- Surveying and architecture
- Scaffolding rental (with no labour)
- Manufacturing of construction materials
- Materials delivery
- Work on building sites that isn’t explicitly related to construction, such as operating a canteen or maintaining site facilities in other ways.
CIS in Action: A Practical Example
Fred, a mate, asks you to help him with some repairs on his private residence. You enlist the assistance of another self-employed tradesperson named Phil to complete the job.
Because Fred is a private homeowner, when he pays you, he does not have to pay CIS tax. You then compensate Phil for his contributions to the project.
In this case, you’d have to register as a contractor with the CIS before paying Phil. You’ll also need his UTR number, as well as HMRC’s CIS registration status.
If HMRC tells you that Phil is enrolled under CIS, you’ll set aside the required 20% CIS tax rate and pay it to HMRC on Phil’s behalf. If he is not, it will be up to Phil to either choose to do so or pay that extra 10% mentioned earlier.
You could face fines for failing to keep CIS records, as well as a monthly penalty for each missing CIS return (which are due monthly) if you fail to register as a contractor under CIS and pay subcontractors properly.
The Impact of the New VAT Reverse Charge
The way Value-Added Tax (VAT) works has changed as of March 1, 2021. In the construction industry, VAT is no longer transmitted between VAT-registered enterprises. It is no longer necessary for suppliers to charge or receive VAT from their contractor clients.
Instead, principal contractors essentially charge themselves VAT for the services of subcontractors and pay HMRC the money that would have been paid to the subcontractor in their VAT returns. The new requirements also apply to commodities when they are offered in conjunction with CIS-specified services.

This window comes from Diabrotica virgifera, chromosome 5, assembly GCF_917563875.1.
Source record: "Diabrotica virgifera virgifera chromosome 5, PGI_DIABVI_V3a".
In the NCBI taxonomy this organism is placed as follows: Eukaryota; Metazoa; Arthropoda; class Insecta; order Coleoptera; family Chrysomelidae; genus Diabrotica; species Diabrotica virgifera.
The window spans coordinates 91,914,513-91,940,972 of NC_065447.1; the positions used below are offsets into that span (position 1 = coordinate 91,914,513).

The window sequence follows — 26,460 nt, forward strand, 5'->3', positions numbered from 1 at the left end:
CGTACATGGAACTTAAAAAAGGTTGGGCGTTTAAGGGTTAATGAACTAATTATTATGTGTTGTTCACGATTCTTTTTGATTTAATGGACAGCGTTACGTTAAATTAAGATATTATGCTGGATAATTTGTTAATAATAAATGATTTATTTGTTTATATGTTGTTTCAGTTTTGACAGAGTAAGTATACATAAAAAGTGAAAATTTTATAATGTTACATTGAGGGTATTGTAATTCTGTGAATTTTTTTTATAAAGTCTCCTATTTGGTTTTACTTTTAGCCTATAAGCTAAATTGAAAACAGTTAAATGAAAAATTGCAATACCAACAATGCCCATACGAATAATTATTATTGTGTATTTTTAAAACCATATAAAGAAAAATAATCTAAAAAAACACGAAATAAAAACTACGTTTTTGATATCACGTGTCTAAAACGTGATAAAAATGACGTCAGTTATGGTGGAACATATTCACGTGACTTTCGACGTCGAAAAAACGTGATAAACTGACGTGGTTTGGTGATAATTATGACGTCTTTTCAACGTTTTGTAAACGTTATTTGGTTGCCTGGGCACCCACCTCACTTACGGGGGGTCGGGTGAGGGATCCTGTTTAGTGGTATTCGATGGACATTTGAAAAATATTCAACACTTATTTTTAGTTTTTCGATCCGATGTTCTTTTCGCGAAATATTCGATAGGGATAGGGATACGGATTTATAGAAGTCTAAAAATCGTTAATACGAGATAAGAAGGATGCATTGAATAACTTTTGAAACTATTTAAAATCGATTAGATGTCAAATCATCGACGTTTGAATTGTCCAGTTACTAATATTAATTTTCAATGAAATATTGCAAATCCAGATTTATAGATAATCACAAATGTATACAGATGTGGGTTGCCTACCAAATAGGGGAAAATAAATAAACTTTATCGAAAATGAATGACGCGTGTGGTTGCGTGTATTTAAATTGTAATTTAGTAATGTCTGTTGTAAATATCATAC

Help with CIS : Why You Might Need It
One minute you’re knee-deep in mud or power wires, the next you’re busy quoting new work, sending out invoices, and pursuing payments as a trade business owner/operator.
Paying CIS tax can make your administrative tasks more difficult. Even understanding it can be a big headache. Yet, it’s crucial you do pay CIS the right amount of attention, or you could end up in serious trouble (and face big fines.) If you don’t really understand who should be paid what, when and by whom, you can also cost yourself money.
Which is why having an accountant on your side who really understands CIS, and can take it off your hands – along with other tax complications like VAT and day to day tasks like payroll – can be an investment that offers excellent ROI while also allowing you to get on with the business of construction, rather than deconstructing piles of paperwork and dealing with HMRC to determine if every subcontractor you hire had a CIS card, or should be employees.
These are accountant hassles, and if you are interested in passing them on to Pearl Lemon Accounting, we’re here to help. Contact us today to discuss just how we can.